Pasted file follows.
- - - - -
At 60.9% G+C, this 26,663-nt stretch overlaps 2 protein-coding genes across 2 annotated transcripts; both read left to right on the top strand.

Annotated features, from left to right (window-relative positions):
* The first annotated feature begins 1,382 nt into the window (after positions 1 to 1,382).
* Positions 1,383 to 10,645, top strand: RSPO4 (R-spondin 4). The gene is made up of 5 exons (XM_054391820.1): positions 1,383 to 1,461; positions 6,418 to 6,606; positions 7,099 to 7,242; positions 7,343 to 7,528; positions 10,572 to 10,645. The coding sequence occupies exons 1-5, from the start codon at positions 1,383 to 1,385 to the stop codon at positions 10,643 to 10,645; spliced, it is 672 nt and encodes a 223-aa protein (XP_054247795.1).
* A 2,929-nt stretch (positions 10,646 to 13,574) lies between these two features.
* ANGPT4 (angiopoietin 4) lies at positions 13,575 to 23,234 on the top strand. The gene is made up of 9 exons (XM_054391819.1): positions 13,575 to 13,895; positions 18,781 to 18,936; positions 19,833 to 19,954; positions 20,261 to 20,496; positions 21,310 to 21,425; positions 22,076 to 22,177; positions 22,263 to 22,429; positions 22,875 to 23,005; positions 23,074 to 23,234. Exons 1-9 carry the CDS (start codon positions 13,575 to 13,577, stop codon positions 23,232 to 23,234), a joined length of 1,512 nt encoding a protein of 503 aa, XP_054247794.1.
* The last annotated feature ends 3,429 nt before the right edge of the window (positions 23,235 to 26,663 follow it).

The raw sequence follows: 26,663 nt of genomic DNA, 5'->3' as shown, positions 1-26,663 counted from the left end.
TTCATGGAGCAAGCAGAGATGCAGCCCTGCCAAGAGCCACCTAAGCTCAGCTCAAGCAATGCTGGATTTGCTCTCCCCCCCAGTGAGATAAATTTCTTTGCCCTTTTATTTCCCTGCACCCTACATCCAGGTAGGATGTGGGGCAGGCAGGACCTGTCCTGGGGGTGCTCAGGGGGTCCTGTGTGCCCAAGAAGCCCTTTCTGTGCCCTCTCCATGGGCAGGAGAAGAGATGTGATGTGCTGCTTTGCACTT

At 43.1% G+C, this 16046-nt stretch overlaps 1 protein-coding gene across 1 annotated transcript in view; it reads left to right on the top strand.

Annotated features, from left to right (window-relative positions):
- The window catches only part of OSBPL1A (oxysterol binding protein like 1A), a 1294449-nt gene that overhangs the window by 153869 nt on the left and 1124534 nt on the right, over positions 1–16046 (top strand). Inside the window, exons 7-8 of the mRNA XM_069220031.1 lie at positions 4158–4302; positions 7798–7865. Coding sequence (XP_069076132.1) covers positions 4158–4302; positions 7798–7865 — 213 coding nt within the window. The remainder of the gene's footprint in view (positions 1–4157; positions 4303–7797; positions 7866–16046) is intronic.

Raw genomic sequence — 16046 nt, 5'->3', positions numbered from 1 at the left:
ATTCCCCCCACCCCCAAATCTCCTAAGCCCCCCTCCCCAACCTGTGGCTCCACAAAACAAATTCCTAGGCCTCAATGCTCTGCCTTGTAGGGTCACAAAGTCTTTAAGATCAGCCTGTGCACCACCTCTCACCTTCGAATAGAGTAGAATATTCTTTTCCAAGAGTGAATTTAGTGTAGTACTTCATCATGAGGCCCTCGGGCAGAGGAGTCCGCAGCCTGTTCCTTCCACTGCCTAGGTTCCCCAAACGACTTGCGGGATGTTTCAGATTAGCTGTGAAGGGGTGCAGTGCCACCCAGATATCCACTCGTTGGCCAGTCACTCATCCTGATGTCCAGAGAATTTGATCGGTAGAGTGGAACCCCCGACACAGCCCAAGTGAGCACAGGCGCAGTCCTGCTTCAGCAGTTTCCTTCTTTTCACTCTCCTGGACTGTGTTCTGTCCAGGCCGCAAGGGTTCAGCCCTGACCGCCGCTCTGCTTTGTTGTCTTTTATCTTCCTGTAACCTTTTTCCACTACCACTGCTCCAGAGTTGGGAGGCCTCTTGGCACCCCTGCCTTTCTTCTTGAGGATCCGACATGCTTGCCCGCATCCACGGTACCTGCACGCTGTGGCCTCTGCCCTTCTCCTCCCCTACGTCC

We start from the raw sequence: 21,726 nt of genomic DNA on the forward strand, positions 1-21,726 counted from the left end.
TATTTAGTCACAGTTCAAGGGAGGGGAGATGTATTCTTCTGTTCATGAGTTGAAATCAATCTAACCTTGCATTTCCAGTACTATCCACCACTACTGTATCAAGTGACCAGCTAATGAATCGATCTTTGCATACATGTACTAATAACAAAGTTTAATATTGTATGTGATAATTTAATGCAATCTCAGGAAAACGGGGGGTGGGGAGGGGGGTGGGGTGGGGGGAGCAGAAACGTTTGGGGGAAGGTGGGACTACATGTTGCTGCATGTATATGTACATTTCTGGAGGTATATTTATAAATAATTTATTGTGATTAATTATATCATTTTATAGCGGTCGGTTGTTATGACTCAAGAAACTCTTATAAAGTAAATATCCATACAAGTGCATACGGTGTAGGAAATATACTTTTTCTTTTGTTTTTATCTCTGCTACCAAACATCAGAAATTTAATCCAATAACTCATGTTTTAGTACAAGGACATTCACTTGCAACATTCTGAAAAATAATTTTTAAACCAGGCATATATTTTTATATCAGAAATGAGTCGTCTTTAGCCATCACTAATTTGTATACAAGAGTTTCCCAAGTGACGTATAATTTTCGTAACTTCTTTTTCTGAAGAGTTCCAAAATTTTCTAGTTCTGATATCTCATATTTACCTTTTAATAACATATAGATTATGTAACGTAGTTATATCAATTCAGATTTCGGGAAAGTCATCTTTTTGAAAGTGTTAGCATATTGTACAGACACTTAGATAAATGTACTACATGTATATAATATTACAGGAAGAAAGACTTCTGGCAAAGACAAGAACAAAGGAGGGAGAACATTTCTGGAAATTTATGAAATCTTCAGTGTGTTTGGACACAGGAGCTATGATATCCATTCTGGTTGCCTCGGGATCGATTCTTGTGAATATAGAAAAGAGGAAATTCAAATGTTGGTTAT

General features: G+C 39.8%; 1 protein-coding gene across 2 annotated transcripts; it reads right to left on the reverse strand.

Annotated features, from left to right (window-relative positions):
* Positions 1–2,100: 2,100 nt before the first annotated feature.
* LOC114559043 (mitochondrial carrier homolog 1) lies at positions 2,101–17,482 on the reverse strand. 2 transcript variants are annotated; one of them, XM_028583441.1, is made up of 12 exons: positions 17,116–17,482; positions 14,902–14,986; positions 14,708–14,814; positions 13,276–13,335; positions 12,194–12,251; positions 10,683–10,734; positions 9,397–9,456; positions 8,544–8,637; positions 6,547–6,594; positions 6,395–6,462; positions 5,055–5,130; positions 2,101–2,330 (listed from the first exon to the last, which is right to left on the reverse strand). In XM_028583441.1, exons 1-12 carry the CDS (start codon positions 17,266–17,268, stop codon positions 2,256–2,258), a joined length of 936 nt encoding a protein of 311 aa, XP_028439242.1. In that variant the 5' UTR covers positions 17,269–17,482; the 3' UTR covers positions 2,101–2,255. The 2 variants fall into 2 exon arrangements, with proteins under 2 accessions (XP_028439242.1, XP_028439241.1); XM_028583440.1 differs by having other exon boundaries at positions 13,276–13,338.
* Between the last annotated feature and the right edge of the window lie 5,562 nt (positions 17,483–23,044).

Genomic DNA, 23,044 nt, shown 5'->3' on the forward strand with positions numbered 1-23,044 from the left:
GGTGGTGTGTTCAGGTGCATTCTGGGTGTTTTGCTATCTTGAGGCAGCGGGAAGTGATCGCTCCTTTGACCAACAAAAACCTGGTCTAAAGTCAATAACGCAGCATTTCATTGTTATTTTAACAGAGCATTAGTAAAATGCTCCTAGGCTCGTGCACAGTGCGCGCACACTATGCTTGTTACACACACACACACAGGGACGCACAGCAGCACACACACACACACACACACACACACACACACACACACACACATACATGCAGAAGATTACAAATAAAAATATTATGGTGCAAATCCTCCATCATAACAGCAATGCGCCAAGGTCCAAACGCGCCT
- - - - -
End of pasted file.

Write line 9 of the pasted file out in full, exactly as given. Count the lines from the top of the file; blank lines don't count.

TTCATGGAGCAAGCAGAGATGCAGCCCTGCCAAGAGCCACCTAAGCTCAGCTCAAGCAATGCTGGATTTGCTCTCCCCCCCAGTGAGATAAATTTCTTTGCCCTTTTATTTCCCTGCACCCTACATCCAGGTAGGATGTGGGGCAGGCAGGACCTGTCCTGGGGGTGCTCAGGGGGTCCTGTGTGCCCAAGAAGCCCTTTCTGTGCCCTCTCCATGGGCAGGAGAAGAGATGTGATGTGCTGCTTTGCACTT